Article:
Moscow school shooting : 'Russia is no different from the West'

  • 5 February 2014
Media captionThe BBC's Steve Rosenberg reports from outside the school

A shooting in a classroom leads to a debate over gun control, school security and how to prevent future tragedies. The story is all too familiar. The location, this time, is different.

A teenager allegedly walked into a Moscow high school with two of his father's legally owned rifles on Monday and killed two adults, wounded one, and held more than 20 of his classmates hostage for hours. He eventually surrendered to police, after his father entered the building and pleaded with him to end the standoff.

Mikhail Falaleyev and Irina Rybnikova in the Russian state-owned daily Rossiyskaya Gazeta call it "a massacre in the style of US shootings".

Many Russians watched coverage of the school shooting in Newtown, Connecticut and were thankful it wasn't happening in their country, say Vladimir Sedov and Svetlana Samodelova in Moskovskiy Komsomolets.

"We weighed the odds: there is nowhere you can get firearms from, people are generally good-natured, there is a guard in every school," they write. "Maybe we would avoid the danger. However, we did not… The numerous proposals of tougher control (over guns, teenagers, schools) voiced yesterday should not remain just words. Otherwise, we all might end up shooting each other."

School security "is a sham, window dressing and a bluff", writes Aleksandra Samarina in Nezavisimaya Gazeta:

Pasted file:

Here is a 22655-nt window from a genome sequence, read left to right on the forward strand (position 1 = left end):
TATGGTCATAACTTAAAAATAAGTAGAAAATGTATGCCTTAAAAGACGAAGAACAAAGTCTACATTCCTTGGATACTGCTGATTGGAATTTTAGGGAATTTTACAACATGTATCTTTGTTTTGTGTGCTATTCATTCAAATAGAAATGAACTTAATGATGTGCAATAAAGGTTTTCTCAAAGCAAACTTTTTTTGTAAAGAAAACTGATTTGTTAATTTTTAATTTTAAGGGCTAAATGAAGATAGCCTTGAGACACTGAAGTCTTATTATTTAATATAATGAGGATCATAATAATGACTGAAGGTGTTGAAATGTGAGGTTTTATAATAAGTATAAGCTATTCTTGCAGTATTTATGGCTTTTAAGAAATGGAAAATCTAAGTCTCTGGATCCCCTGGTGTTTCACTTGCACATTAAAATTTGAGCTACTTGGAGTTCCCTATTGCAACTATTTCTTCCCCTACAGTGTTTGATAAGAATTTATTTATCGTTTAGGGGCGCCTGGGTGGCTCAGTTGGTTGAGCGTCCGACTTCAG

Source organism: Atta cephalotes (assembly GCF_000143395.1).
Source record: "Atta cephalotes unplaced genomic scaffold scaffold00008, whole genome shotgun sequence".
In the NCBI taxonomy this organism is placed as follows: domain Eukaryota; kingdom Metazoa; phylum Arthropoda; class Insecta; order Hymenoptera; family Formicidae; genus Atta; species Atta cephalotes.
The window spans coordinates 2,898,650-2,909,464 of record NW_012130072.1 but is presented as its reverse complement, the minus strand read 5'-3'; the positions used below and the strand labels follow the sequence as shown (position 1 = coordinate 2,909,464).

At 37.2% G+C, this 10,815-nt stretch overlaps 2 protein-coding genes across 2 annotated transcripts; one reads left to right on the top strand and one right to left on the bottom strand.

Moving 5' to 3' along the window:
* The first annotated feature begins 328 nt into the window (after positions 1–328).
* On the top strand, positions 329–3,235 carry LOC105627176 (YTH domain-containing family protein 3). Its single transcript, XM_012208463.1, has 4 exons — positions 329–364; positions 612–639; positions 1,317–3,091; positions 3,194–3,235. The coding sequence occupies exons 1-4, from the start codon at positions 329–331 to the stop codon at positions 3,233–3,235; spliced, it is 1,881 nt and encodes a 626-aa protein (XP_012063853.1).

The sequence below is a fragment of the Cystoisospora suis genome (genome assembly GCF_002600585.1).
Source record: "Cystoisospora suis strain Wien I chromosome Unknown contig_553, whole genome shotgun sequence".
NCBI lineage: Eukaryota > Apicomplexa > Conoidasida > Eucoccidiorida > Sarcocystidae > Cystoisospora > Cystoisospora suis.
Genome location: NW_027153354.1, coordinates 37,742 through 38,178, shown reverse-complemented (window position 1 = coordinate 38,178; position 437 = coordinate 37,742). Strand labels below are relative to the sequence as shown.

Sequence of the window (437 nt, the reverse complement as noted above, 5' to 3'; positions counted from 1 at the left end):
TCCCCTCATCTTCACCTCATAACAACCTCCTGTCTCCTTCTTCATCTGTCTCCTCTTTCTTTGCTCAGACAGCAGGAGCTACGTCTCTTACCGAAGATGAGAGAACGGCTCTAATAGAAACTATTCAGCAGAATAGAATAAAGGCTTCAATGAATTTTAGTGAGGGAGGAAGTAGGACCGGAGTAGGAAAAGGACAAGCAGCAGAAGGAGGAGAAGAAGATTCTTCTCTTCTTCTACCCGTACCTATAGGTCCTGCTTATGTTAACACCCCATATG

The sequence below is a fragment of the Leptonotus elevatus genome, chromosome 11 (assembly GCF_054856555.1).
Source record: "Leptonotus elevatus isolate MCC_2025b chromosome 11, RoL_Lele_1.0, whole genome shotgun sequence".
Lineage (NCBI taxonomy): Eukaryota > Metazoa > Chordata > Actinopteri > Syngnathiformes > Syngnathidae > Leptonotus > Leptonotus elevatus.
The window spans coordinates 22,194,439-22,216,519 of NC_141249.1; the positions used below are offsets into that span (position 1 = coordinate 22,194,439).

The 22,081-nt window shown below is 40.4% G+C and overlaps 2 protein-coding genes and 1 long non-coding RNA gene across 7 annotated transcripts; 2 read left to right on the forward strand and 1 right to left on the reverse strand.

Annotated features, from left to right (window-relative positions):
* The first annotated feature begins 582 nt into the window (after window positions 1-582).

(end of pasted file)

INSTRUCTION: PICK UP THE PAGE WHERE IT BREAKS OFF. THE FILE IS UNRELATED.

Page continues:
It turns out that Russia is no different from the West, including the matter of school shootings... It was believed for a long time that Russia would be able to avoid the fate of developed countries where such shootings in school corridors happen regularly. Safety in Russia was attributed to the absence of the free circulation of handguns... [But] an unarmed guard in a school is nonsense.

Anastasiya Skiba in Moskovskiy Komsomolets contends that authorities should have seen warning signs.

"It turned out that this teenage criminal had been posting violent videos on social networking websites for a long time," she writes. "Why had law-enforcement agencies paid no attention to this teenager?"

All this reflects the misguided priorities of the Russian government, she continues:

Instead of preventing all kinds of aggression in children, authorities are getting worked up about schoolchildren with the 'wrong' sexual orientation... And they already have something to brag about: a ninth-grade schoolgirl was recently been punished in Bryansk Region because she openly called herself a lesbian... Who is more dangerous to society - a schoolboy with a gun who has shot his teacher and a police officer dead, or a schoolgirl who says she is a lesbian?

In 2004, more than 380 people, many children, were killed in a hostage standoff with Chechen separatists at a school in Beslan, North Ossetia. That was terrorism at its horrific worst. This time, the violence is allegedly the work of a misguided teenager.

It's the sort of tragic incident that it seems can happen just about anywhere.

(From information provided by BBC Monitoring.)

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